Author Archives: Grace Ombry

Jan Gougeon Survived FLICKA's capsize in the Atlantic Ocean in 1979.

Surviving FLICKA’s Capsize, Part 2

By Grace Ombry

On June 20, 1979, while sailing in a qualifying race for the OSTAR (Original Single-Handed Transatlantic Race), Jan Gougeon’s self-designed and built 31′ trimaran FLICKA was capsized by heavy seas in the North Atlantic. Jan survived on the overturned plywood/epoxy multihull for four days before he was rescued by a passing freighter. The following is the second half of a transcript of a phone call between Jan, his brothers Meade and Joel, as well as fellow multihull designer/sailor Mike Zuteck. Their discussion takes place on June 26, 1979, just hours after the freighter that rescued Jan delivered him to dry land. Part 1 of this conversation can be found here. Continue reading

carbon skinning a racecar dashboard

Carbon Skinning

By Jeff McAffer

It all started when I got a new 360-degree camera for my racecar. Mounted on the dash, it captures a really cool perspective that allows viewers to see forward, watch cars as I pass them, and to see what I’m doing (check it out at youtube.com/user/jeffmcaffer). Unfortunately, the dash produced considerable glare on the windshield. As you can see in the photo, it also had various holes and divots that were not useful in a racecar such as a coin tray, air conditioning vents, and extra switch panels. I wanted to fill those in. But how? Continue reading

Rainbow inlaid handle

Making Knives with G/flex

By Jared Kramer

G/flex® Epoxy is the adhesive I use almost exclusively for making knives. Years ago, I found out about G/flex from other knife makers. After reading about its properties compared to standard epoxies, I realized it suited my needs just about perfectly. A marine epoxy like the WEST SYSTEM® 105 Resin system is incredibly durable and would likely outlast my lifetime on most knives. However, the “flex” is the main reason I use G/flex instead. Continue reading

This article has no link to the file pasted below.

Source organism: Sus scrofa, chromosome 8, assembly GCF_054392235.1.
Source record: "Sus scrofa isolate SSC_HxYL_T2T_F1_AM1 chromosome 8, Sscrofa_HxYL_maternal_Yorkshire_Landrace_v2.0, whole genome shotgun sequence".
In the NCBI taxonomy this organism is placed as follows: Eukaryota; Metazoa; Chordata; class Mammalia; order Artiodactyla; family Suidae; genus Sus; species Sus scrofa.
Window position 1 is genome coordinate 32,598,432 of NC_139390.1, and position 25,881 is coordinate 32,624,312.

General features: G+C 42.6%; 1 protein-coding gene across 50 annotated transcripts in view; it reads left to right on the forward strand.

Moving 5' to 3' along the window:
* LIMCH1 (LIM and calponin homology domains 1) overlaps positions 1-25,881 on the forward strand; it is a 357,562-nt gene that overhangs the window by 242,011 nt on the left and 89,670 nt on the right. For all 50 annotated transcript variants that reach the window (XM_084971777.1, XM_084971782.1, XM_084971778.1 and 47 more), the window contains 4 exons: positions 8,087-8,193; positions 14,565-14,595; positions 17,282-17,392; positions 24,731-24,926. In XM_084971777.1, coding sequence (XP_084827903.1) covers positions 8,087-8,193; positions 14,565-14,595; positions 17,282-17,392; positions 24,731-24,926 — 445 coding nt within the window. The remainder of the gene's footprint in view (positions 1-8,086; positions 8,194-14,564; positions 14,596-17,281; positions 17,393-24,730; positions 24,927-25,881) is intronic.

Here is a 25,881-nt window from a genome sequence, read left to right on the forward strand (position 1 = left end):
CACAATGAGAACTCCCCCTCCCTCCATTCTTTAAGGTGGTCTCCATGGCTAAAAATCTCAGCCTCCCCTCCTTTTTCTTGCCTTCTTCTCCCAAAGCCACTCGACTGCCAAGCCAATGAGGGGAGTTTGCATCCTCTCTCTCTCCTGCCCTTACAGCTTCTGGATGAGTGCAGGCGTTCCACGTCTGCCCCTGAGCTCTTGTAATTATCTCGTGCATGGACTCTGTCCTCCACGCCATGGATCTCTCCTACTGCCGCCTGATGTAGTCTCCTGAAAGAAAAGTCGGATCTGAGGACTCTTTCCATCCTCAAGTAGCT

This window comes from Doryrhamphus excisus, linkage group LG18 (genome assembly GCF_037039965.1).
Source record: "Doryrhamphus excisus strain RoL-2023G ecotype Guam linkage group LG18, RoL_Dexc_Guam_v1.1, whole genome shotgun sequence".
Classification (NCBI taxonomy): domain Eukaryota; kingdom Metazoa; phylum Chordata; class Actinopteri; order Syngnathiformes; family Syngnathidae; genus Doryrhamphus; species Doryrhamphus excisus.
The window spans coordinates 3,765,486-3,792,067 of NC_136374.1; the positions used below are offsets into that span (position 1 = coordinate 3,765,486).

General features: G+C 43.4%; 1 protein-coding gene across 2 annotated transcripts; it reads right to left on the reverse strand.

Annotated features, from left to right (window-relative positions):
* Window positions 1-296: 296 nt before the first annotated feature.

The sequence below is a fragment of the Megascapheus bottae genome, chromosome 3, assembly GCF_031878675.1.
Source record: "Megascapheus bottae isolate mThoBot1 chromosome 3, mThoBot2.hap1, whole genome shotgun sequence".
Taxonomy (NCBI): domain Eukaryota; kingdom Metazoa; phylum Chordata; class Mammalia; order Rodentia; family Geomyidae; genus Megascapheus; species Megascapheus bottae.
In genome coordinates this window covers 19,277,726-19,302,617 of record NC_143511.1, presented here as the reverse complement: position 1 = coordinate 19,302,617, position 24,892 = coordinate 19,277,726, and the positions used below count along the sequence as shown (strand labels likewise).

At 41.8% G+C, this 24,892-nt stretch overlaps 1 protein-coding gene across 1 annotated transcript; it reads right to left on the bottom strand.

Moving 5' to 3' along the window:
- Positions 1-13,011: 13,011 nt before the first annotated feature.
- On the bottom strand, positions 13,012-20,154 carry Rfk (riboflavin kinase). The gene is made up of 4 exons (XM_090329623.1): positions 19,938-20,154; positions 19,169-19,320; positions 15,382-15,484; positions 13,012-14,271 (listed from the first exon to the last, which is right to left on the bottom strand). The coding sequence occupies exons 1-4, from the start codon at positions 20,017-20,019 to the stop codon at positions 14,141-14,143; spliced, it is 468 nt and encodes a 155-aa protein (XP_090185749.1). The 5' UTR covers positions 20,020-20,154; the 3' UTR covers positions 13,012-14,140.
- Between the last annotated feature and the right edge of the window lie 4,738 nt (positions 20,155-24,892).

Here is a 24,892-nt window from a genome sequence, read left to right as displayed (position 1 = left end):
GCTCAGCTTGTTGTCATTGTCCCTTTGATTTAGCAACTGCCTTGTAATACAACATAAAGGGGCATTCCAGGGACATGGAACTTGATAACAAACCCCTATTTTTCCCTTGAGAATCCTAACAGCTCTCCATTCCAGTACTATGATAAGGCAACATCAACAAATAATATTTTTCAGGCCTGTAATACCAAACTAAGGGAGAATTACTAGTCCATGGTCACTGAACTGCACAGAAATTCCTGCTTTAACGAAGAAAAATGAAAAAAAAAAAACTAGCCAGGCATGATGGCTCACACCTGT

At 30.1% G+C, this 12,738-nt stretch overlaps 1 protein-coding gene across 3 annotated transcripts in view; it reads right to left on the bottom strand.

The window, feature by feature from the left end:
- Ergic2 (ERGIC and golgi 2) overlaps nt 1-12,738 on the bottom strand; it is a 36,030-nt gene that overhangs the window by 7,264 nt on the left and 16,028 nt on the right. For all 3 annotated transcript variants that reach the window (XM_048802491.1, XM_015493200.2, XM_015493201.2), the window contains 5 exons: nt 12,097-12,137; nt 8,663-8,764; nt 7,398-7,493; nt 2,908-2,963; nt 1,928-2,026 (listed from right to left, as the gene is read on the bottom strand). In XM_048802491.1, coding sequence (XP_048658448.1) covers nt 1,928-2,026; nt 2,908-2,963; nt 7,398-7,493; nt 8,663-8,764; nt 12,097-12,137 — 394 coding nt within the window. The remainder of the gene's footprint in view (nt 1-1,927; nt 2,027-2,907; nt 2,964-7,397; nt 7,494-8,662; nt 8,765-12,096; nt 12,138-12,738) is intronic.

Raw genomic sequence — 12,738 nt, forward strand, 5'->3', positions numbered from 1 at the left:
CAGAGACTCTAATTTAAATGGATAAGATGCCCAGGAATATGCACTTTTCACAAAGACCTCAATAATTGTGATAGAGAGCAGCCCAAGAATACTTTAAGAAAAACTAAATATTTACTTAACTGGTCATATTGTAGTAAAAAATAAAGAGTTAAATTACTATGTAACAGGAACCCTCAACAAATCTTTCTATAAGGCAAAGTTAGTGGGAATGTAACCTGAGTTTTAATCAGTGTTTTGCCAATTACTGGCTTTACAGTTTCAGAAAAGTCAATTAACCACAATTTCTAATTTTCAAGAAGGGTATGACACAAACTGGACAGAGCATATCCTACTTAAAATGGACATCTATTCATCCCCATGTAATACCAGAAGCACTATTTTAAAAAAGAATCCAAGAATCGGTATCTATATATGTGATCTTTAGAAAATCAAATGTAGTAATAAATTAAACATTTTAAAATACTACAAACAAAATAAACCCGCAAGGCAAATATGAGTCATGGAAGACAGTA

Choosing the Right Wood for Your Boat Repair

Why pressure-treated plywood is a poor choice

By Terry Monville — GBI Technical Advisor

A very high percentage of boats in the U.S. are at least 30 years old. It doesn’t surprise me when a boat’s plywood components fail due to water intrusion. In my experience, the transom is the first area to rot out in most trailerable boats. That’s not to say the first thing to rot couldn’t be the cockpit floor, stringers, or motor mounts. Continue reading

gaff repair on Appledore IV and V

Gaff Repair

By Bill Bauer

In preparation for a thorough Coast Guard inspection, we’d stripped the masts, booms, and gaffs on the schooners Appledore IV and V of paint and varnish. This revealed several small rot areas, wear, and damage. Two of the gaff jaws (also called gaff saddles) had significant damage, including cracks in the jaws themselves, probably due to hard jibes and insufficient repairs. Gaffs are the angled spars from which the sails are hung. Continue reading

Mike Lenemens thickened epoxy application technique was borrowed from his grandfathers painting method.

Thickened Epoxy Application

By Mike Lenemen

My idea for this thickened epoxy application method was borrowed from my grandfather, a notable oil painter. What I remember the most about him is how he painted. He used standard oil paints but did not use a brush. Instead, he painted with cake decorating cones and his fingers.

One day, when I was working on applying some thickened WEST SYSTEM® Epoxy, I had an epiphany: my grandfather used cake-decorating cones to “draw” with oil paints and he was very accurate with them… maybe that would work with thickened epoxy. It has about the same consistency (viscosity) as oil paints. Continue reading

mammoth tusk

Mammoth Tusk Restoration

By Bruce Schindler

I love mammoth tusks. I love their grandeur! I love their immense size and elegant double curve. I love the beauty of mammoth ivory with its rough, stained outer texture and the creamy inside with its carbon fiber-like cross-hatching and rich colors. And I love the stories they tell of their Pleistocene past, of their cold storage in the frozen soils of the north, and of the gold miners who unearth and care for them. I especially love, of course, how mammoth ivory is brought back to life by artists and conservators. Continue reading

One proud kid, as well he should be.

River Hornet

A MiniMax Hydroplane

By Jeffrey Carpenter
Epoxyworks 50 Cover

Cover Photo: Joshua and his Minimax Hydroplane

In late 2018, my son and I were given a unique opportunity by the Michigan-based Water Wonderland Chapter of the Antique and Classic Boat Society (ACBS) to build an 8′ MiniMax hydroplane based on original plans from the early 1960s. Almost anything from that era seems to be popular again. Maybe it’s nostalgia or maybe the designs of that groundbreaking decade were just ahead of their time. Either way, the MiniMax’s appeal seems as relevant today as it did in 1962. We accepted the challenge without hesitation. Continue reading